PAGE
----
Shopping in Switzerland

Last week, I ordered these adorable Saltwater Sandals for Coco for the summer, and our upcoming trip to Ibiza! I really hope they'll get here in time because I am waaaaay behind in getting her summer sandals in Switzerland. A friend of mine went to a few children's shoe stores to get her daughter sandals for the Holy Mama retreat and all of the stores laughed at her when she asked if they'd be getting more sizes in. Apparently, the Swiss all bought their sandals three or four months ago and now the stores are onto receiving all the winter boots! Can you believe that?! 

Two other weird quirks about shopping in the land of cheese and chocolate after the jump.

Stores will never sell you anything.
When you enter a store here, there is absolutely zero pressure to buy, which can be nice. But that also means that there is absolutely zero sale. Retail sales is something I did for years throughout high school and college, so it drives me nuts when I go to buy something I want right then and I don't get a pitch. I actually want to know the features and benefits of a product I'm considering buying. But I had to ask all the questions for Coco's bike helmet at the first store we went to and the guy wasn't the least bit concerned that we walked out the door empty handed. Uggh! Sometimes I really miss the customer service and hard sale in the US. Pretty weird.

Shopkeeper will tell you to go across the border.
With Germany so close, many people in the Zurich area shop across the border because it's cheaper. Because we don't have a car, it doesn't work out to be cheaper for us, so we shop locally, or have our parents send us stuff we order online in the US. But, oftentimes, when we go into a shop, the owner or person working will flat out say, "Why don't you go to Germany? You'd save a lot of money." How can that possibly make sense for business?! We are still trying to figure that out. Money laundering front? Just so rich they don't even care? Puzzling at any rate. 

What are your pet peeves when shopping? Are you an in-store or online shopper most of the time?

(photo via J.Crew)


  1. :-) When in Rome, do as Romans do!

    1. So true! I'm thinking ahead - way ahead. ;) xo

  2. Hhhhh I do think that the swiss are to rich to care but it's very european not to pressure you to buy anything. The sandals are too cute!

    X Joan

    1. That takes us back to our money laundering front theory!! ;)

  3. The Swiss do like to be prepared in advance!

    Do you find sales assistants in Zurich to be quite rude? I had so many funny shopping experiences when I first moved to Zurich and they were all because of the way the shop assistant reacted to something that would be considered normal (or a simple mistake) in Australia/America. The first time I went to our local Migros supermarket I didn't realise that they were closed for lunch as the front door was open. I guess the locals just knew not to shop at lunch time. I did all my shopping and then got to the register to find no-one there. I rang the bell and a very irate sales assistant came storming towards me and literally pushed me out of the store! After that the supermarket door was closed at lunch time!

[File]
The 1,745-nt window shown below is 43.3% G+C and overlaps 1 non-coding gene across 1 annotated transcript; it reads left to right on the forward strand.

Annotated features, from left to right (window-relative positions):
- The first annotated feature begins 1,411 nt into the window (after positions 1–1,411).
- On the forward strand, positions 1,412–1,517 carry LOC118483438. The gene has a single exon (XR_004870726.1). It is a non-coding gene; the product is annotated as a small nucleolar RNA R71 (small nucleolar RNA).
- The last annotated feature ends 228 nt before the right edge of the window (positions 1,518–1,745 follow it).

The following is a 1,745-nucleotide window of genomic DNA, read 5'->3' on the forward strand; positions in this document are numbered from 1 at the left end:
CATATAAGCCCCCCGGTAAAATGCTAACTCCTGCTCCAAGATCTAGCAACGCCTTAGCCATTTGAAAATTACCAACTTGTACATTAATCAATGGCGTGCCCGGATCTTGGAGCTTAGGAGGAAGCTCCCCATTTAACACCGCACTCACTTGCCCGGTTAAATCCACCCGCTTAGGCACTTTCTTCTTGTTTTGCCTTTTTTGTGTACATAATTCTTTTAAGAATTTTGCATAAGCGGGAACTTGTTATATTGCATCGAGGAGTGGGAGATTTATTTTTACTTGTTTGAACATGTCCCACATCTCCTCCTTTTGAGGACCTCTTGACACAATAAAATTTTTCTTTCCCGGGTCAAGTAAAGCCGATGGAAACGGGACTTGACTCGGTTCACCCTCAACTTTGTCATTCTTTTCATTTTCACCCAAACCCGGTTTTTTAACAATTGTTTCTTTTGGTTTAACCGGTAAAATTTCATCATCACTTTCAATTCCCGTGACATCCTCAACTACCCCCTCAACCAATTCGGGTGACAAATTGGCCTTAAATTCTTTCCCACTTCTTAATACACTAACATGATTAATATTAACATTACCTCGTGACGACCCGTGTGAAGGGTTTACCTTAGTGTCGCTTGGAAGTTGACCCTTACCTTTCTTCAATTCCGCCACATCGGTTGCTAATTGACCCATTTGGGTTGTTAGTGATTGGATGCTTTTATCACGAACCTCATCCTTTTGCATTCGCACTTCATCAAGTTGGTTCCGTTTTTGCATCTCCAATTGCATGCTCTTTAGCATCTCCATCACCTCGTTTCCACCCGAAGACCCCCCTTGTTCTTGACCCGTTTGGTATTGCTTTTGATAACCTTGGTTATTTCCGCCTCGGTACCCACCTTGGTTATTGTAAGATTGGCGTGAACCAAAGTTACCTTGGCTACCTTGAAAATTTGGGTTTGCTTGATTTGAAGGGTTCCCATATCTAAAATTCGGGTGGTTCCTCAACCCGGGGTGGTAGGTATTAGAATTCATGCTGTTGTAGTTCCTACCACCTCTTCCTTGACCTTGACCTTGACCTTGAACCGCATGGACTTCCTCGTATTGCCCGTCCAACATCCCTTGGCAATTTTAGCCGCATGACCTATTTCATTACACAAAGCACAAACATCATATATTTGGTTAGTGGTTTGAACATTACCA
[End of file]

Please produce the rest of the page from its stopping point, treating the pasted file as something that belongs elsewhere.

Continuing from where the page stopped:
It wasn't the last time I got kicked out of a store for a simple "mistake". One day I was in a perfume store and I put the tester bottle at the front of the shelf instead of at the back - have you noticed they keep all the tester bottles at the back? - anyway, the sales assistant started yelling "What are you doing?" over and over and made a huge deal over the tester bottle being in the wrong spot! I had a bottle in my hand that I was about to purchase, she snatched it from me and pushed me out the store! Crazy!
    Shopping was always interesting in Zurich as I never knew what just might happen ;)

    1. Oh no! I have definitely had similar experiences, although not in shops. Typically, I am too shy/afraid to do much shopping or interact with salespeople here - with good reason! I do a lot of online shopping from J.Crew! ;)

      Once at the airport, we were going through security and I had a full reusable water bottle. Oops! So I started pouring it out in the big bin like you do at EVERY OTHER AIRPORT ON EARTH and then the security people started YELLING at me, shouting, "HALLO!?" in that most annoying way that they do. I was completely taken aback and they continued yelling and berating me until they managed to shoo me through security. I was pregnant at the time and absolutely horrified. But, what J and I have come to accept is that there is a culture of shaming here. Sadly, it seems that people enjoy belittling others for simple mistakes, as you certainly experienced. It's one of the main reasons we don't want to bring our children up here...

      Thank you for chiming in! xo


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